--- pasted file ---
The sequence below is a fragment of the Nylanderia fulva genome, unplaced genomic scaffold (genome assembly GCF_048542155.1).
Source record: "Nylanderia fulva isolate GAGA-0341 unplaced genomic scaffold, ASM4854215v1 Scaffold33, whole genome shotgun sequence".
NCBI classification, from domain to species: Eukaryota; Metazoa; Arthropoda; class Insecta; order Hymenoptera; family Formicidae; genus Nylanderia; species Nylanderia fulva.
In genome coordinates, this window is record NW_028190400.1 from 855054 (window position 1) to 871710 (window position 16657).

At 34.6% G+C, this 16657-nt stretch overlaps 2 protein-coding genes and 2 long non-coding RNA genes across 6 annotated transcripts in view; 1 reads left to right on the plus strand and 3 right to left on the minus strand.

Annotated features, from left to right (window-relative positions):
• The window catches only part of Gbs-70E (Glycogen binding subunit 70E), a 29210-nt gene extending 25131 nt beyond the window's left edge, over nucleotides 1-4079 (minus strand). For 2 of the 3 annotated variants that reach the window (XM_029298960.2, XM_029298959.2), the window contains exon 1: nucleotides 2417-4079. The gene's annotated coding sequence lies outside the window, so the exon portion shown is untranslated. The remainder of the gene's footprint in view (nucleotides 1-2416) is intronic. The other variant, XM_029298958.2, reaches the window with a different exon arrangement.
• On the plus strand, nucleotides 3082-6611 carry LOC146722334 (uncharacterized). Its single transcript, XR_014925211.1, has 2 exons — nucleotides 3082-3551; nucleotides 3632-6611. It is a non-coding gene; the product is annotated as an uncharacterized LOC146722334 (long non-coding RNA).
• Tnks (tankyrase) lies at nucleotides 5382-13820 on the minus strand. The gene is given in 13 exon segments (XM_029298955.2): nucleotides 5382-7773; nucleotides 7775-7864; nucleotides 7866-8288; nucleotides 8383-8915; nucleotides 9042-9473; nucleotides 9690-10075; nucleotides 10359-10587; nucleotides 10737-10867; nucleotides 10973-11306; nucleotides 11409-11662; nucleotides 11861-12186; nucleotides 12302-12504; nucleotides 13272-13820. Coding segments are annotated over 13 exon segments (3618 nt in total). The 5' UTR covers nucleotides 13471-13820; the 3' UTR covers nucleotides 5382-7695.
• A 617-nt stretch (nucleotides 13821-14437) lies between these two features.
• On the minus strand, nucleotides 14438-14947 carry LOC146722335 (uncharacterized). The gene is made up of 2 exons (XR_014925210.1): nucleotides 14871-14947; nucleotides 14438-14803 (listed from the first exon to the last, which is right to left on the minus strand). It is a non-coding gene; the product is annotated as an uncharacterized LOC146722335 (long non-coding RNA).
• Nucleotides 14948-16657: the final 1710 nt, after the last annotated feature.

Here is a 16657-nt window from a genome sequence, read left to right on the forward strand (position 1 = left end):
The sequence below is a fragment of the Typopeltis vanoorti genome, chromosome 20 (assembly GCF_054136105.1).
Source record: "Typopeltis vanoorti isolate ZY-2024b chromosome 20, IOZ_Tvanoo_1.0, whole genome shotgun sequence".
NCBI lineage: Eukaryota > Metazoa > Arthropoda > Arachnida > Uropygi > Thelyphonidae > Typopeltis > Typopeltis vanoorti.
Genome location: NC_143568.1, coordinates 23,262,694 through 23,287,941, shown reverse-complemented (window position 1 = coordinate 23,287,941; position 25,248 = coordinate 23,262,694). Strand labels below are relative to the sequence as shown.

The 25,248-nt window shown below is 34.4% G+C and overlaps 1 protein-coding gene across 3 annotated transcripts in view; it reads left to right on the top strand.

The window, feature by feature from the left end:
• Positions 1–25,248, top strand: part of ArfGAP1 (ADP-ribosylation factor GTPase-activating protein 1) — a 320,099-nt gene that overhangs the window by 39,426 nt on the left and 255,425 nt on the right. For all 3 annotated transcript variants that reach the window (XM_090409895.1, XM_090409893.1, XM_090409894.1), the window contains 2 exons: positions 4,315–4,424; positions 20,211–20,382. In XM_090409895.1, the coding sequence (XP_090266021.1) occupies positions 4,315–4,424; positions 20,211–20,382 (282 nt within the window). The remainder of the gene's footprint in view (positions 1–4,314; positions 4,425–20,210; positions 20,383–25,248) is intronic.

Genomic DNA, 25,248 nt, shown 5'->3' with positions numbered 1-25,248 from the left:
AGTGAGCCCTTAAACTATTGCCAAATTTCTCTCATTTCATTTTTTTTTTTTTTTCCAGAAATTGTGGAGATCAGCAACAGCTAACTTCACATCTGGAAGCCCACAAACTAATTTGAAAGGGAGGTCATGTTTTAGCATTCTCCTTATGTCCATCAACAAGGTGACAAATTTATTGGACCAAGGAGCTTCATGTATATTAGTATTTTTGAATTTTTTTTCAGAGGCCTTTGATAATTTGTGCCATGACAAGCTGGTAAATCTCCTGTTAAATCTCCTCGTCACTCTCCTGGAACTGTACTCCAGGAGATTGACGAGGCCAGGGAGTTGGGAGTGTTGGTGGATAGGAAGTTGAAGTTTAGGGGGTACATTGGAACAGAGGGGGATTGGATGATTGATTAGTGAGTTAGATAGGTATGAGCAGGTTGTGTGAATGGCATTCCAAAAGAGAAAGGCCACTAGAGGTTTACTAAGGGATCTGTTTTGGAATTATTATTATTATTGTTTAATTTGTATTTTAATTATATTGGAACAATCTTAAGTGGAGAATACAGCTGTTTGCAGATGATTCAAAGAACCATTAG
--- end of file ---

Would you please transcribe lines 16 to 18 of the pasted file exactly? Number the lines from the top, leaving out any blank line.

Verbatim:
NCBI lineage: Eukaryota > Metazoa > Arthropoda > Arachnida > Uropygi > Thelyphonidae > Typopeltis > Typopeltis vanoorti.
Genome location: NC_143568.1, coordinates 23,262,694 through 23,287,941, shown reverse-complemented (window position 1 = coordinate 23,287,941; position 25,248 = coordinate 23,262,694). Strand labels below are relative to the sequence as shown.

The 25,248-nt window shown below is 34.4% G+C and overlaps 1 protein-coding gene across 3 annotated transcripts in view; it reads left to right on the top strand.